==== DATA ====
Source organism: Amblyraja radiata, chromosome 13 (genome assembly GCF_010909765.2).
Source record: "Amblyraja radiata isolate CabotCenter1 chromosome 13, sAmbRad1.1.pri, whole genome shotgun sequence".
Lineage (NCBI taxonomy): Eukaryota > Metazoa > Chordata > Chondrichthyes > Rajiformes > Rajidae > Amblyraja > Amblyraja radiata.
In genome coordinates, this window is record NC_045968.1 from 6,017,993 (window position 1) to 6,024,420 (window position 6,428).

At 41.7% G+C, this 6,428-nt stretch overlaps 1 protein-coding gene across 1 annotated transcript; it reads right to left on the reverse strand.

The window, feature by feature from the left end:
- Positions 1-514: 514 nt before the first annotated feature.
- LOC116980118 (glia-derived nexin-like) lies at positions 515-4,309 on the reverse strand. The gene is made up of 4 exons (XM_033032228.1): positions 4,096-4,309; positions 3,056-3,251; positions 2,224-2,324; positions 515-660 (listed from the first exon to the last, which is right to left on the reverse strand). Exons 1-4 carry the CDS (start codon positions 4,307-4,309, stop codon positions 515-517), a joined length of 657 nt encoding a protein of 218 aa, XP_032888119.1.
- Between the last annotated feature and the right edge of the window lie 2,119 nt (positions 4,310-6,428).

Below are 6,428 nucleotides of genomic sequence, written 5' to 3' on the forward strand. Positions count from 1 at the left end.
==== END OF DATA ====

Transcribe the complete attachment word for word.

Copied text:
Source organism: Amblyraja radiata, chromosome 13 (genome assembly GCF_010909765.2).
Source record: "Amblyraja radiata isolate CabotCenter1 chromosome 13, sAmbRad1.1.pri, whole genome shotgun sequence".
Lineage (NCBI taxonomy): Eukaryota > Metazoa > Chordata > Chondrichthyes > Rajiformes > Rajidae > Amblyraja > Amblyraja radiata.
In genome coordinates, this window is record NC_045968.1 from 6,017,993 (window position 1) to 6,024,420 (window position 6,428).

At 41.7% G+C, this 6,428-nt stretch overlaps 1 protein-coding gene across 1 annotated transcript; it reads right to left on the reverse strand.

The window, feature by feature from the left end:
- Positions 1-514: 514 nt before the first annotated feature.
- LOC116980118 (glia-derived nexin-like) lies at positions 515-4,309 on the reverse strand. The gene is made up of 4 exons (XM_033032228.1): positions 4,096-4,309; positions 3,056-3,251; positions 2,224-2,324; positions 515-660 (listed from the first exon to the last, which is right to left on the reverse strand). Exons 1-4 carry the CDS (start codon positions 4,307-4,309, stop codon positions 515-517), a joined length of 657 nt encoding a protein of 218 aa, XP_032888119.1.
- Between the last annotated feature and the right edge of the window lie 2,119 nt (positions 4,310-6,428).

Below are 6,428 nucleotides of genomic sequence, written 5' to 3' on the forward strand. Positions count from 1 at the left end.